This mechanism integrates the locking and latching mechanisms into a single cartridge style lock. The mortise lock is available in a variety of functions such as entry, patio, privacy and passage.
|Multi-Point Lock Mechanisms|
Mechanisms that latch the door at several points along the length of the door instead of a single point in close proximity to the handle. Multi-point locks are provided with French doors made by most of the major window manufacturers. Due to the variety of multi-point sets available, we recommend that a copy or photo of the existing lock trim or a factory drawing be sent to us so our trim can be machined correctly to match the lock in the door.
Mechanisms used in dead bolts that are mounted with screws from the opposite side of the door. They do not vary in length, but the mounting screw and tailpiece lengths vary according to door thickness.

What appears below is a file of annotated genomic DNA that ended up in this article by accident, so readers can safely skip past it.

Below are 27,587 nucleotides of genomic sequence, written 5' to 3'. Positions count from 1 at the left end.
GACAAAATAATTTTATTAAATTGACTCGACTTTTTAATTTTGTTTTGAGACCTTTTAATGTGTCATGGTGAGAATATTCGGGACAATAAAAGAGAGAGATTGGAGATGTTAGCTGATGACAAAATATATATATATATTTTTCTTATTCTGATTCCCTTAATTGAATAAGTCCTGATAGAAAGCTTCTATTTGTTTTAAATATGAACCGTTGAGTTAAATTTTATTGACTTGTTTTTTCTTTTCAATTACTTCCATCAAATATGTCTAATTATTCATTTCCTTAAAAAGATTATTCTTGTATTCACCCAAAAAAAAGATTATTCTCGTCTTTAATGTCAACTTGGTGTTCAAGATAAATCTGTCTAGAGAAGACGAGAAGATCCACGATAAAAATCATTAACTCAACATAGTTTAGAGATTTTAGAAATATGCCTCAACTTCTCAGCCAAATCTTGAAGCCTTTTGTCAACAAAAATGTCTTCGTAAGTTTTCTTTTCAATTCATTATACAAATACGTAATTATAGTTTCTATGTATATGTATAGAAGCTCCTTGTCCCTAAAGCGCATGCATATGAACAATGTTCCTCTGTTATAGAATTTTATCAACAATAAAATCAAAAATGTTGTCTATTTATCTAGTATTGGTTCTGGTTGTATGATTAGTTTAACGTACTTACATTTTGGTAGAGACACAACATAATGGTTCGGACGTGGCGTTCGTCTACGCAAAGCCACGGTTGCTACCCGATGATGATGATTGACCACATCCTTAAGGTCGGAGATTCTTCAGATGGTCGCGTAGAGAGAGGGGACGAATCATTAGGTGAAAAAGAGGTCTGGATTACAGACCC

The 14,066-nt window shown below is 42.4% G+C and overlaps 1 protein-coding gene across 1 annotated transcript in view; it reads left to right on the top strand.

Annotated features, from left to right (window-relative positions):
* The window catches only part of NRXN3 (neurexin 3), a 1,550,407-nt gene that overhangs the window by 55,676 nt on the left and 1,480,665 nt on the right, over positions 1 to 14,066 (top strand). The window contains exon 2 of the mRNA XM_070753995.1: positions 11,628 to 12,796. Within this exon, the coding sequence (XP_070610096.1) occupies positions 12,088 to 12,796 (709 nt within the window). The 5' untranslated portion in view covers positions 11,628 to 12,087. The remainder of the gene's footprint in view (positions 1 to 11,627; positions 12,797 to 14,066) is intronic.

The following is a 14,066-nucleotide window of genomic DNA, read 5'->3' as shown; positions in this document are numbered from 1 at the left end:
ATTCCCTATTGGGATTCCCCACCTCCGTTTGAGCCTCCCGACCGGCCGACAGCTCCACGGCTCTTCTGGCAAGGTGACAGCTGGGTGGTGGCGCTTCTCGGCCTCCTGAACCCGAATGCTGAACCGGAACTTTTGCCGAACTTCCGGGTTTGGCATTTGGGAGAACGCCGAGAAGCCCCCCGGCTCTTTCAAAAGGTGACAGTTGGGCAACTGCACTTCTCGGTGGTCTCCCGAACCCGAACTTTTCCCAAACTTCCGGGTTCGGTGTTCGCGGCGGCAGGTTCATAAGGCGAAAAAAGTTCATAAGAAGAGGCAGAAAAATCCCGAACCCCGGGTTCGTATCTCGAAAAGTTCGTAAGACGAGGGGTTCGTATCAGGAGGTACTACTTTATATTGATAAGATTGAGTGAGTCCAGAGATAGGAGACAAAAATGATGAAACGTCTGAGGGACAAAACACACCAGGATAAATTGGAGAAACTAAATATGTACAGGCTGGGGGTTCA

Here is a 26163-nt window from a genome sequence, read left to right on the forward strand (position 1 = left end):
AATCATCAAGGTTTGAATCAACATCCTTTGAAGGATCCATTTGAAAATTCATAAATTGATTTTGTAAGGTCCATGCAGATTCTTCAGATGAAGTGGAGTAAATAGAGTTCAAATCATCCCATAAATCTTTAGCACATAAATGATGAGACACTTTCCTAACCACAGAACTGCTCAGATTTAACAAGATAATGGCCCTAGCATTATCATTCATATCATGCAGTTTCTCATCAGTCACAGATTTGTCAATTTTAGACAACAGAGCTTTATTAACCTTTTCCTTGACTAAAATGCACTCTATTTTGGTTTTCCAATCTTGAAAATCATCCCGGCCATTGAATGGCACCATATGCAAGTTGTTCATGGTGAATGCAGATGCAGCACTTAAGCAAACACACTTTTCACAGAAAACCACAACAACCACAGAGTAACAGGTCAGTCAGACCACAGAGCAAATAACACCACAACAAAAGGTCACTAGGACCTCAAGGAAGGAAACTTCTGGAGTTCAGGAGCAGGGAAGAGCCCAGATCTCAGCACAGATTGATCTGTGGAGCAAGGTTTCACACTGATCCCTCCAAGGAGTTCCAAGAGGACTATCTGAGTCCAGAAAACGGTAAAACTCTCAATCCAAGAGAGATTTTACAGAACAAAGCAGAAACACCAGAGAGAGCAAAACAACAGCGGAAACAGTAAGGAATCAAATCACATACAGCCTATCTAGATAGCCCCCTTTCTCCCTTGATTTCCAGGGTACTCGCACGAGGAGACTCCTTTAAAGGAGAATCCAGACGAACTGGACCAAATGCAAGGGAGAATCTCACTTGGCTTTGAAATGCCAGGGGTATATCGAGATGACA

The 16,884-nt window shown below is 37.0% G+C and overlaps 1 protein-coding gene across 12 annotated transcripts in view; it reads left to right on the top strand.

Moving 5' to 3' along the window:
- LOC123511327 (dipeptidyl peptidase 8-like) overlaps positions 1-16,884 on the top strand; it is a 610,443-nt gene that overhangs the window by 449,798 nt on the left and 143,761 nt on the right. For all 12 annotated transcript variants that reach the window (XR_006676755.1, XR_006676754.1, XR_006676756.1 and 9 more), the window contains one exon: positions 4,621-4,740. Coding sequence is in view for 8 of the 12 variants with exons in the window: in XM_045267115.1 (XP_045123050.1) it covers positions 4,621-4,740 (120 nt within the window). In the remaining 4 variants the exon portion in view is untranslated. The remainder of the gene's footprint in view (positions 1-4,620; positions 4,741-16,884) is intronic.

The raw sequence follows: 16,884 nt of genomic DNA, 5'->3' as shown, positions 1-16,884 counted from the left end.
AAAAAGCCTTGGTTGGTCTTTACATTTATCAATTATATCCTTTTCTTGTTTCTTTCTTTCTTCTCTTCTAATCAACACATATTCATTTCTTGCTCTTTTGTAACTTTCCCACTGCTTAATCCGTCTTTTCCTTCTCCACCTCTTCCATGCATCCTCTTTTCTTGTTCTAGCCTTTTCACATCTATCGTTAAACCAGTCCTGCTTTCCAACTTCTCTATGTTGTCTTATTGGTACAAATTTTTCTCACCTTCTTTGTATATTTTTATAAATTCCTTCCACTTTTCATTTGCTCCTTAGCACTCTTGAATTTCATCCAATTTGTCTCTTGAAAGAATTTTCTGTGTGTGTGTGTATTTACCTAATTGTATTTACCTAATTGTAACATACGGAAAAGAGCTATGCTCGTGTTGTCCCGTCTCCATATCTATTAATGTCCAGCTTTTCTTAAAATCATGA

A latching mechanism operated by the handles.
Lock Terminology, General
|Dummy - Full|
This is a set with inoperable handles on both sides of the door (typically used in conjunction with roller catches, flush bolts or surface bolts).
|Dummy - Single|
This is a set with an inoperable handle on one side of the door (typically used in conjunction with roller catches, flush bolts or surface bolts).
|Entry (Double Cylinder)|
This is a locking set with operable handles that has a keyed cylinder on both sides of the door (typically used on primary exterior doors).
|Entry (Single Cylinder)|
This is a locking set with operable handles that has a keyed cylinder on the exterior side of the door and a turn piece on the interior side (typically used on primary exterior doors).